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City Schools Investigation confirms grades “rounded-up” to pass students

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BALTIMORE (WBFF)-- It’s the report Baltimore City Public Schools didn’t want you to see. It took FOX45 suing City Schools to get it. But now, after six months, the first results of the district’s internal investigation into allegations of grade changing at Northwood Appold Community Academy II, or NACA II, have been released.

Buried in a footnote, the investigator confirms an “unwritten practice” of rounding-up failing grades of 58% or 59% to 60% to pass students. This unwritten practice isn’t happening just at NACA II, according to the report, it’s happening within the Baltimore City Schools System.

“It is absolutely grade changing. And I would argue illegal grade changing,” says Jeanne Allen, CEO of the Center for Education Reform in Washington, DC. “It's tragic because these students will not have accomplished one of the most important things they need to accomplish to be productive and contribute to society.”

Despite this “unwritten practice” of rounding up failing grades to passing, the investigator found the allegations “unsubstantiated”. Because, according to the report, the investigation was not about whether grades were being changed, but if the principal “directed or had knowledge” of any grade changing. And despite the investigator’s efforts, the principal elected not to be interviewed by anyone from Baltimore City Public Schools.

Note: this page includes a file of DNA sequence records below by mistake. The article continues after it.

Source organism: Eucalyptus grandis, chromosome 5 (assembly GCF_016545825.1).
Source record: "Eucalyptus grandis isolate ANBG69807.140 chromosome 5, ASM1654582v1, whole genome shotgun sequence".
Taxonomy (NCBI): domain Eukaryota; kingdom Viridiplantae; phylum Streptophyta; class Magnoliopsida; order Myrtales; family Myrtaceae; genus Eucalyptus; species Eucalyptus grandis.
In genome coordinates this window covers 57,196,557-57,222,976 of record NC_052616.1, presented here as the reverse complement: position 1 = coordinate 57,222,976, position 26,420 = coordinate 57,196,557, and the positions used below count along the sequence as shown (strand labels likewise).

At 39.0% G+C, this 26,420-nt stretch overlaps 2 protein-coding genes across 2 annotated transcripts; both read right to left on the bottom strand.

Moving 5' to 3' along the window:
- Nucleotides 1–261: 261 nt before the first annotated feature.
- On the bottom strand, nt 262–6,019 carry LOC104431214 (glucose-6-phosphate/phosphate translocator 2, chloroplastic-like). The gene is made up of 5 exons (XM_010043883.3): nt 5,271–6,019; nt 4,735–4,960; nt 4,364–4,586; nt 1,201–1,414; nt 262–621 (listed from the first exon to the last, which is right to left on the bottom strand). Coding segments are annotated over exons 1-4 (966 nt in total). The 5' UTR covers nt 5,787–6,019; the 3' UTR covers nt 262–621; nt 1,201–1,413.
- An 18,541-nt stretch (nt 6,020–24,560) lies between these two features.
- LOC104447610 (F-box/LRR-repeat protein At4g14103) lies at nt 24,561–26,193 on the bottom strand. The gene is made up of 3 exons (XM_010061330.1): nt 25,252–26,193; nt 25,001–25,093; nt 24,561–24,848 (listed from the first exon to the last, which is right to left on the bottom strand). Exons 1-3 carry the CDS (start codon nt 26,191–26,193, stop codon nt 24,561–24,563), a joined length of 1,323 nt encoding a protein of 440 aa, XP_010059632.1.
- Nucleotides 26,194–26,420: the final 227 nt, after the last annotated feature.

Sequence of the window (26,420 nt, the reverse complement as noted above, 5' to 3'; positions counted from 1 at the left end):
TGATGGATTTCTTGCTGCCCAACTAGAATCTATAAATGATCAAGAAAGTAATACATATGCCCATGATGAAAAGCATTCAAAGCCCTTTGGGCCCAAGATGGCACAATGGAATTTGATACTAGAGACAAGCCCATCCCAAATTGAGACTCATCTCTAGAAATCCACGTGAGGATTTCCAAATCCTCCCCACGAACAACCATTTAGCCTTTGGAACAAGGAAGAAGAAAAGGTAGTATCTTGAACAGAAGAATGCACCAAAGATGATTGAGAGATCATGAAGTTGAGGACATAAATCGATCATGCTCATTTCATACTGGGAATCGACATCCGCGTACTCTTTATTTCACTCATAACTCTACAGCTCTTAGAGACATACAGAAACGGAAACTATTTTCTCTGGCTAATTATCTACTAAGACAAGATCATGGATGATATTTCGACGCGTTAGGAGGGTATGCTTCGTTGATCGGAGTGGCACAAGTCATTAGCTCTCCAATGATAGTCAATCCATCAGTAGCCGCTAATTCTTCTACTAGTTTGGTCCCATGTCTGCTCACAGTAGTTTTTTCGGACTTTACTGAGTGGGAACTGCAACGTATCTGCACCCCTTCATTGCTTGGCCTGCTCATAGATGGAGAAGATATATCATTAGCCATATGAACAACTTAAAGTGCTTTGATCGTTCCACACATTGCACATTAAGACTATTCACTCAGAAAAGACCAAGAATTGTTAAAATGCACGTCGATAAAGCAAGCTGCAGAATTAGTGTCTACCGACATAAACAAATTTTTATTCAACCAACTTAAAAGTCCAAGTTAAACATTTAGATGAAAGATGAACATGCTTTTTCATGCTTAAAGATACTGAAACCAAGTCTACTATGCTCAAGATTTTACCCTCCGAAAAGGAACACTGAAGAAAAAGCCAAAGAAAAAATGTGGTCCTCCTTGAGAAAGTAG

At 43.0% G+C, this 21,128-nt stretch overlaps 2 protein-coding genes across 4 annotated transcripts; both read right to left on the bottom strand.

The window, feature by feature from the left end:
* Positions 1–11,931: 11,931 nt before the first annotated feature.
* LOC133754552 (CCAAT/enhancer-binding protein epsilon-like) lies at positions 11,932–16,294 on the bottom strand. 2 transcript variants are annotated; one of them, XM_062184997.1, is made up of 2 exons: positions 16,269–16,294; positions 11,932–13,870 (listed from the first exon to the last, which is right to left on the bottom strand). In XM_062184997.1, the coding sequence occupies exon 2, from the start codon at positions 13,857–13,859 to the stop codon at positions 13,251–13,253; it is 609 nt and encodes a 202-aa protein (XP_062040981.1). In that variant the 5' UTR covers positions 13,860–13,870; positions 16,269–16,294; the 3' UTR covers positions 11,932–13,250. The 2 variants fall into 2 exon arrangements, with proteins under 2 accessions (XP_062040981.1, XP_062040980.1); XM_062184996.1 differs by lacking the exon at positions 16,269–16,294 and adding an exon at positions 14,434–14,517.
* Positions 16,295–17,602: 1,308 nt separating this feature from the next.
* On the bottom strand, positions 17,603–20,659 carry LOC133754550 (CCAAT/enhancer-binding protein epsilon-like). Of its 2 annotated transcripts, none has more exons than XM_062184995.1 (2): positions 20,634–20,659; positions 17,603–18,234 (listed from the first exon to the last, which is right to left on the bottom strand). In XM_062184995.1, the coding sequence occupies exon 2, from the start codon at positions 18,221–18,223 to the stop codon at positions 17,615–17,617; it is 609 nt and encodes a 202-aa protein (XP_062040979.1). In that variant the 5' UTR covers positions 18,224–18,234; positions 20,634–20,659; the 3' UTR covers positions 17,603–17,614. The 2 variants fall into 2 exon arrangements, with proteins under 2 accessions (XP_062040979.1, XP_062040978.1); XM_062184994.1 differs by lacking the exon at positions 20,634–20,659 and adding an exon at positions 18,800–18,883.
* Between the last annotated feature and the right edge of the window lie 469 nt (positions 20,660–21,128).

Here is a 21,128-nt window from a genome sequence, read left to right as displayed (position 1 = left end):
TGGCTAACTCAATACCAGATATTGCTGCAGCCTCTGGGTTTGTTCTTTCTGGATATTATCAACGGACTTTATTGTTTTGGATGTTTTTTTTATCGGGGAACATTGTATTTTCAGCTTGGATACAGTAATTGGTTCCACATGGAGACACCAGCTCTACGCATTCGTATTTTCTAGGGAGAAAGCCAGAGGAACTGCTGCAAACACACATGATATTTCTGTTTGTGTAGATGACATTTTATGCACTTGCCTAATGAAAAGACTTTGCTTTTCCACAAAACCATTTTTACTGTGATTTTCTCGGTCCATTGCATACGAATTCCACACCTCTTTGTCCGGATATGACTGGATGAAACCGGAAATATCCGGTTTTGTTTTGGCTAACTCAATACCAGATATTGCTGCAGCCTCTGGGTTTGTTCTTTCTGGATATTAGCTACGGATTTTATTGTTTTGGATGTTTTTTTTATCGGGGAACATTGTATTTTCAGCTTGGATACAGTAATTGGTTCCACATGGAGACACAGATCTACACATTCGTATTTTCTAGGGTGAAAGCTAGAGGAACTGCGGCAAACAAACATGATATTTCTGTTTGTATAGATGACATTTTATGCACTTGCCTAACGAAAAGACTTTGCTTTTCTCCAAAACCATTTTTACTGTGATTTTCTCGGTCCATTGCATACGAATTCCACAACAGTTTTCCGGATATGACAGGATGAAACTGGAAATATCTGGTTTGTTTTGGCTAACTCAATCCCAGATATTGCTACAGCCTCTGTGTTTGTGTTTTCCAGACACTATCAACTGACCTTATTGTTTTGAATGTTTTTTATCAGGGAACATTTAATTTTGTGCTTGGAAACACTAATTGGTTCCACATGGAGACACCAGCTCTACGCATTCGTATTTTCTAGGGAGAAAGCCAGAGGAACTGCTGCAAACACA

Project Baltimore also found that only four of the 17 teachers at NACA II were questioned in what the report calls “an extensive investigation.”

“Every adult involved should have been interviewed,” says Allen. “I think this was absolutely intended to get the outcome they wanted.”

Nearly two weeks before filing this report, Project Baltimore sent North Avenue a list of questions about its investigation, which included why the “findings” and “recommendations” are redacted. FOX45 was told a statement was forthcoming. We’re still waiting.

“This is something you need to bring in people from outside, who have some objectivity,” says Allen. “I would call this investigation not really an investigation. I would call it a review that is intended to protect a system that long ago ceased to do what it was supposed to do, educate our kids.”

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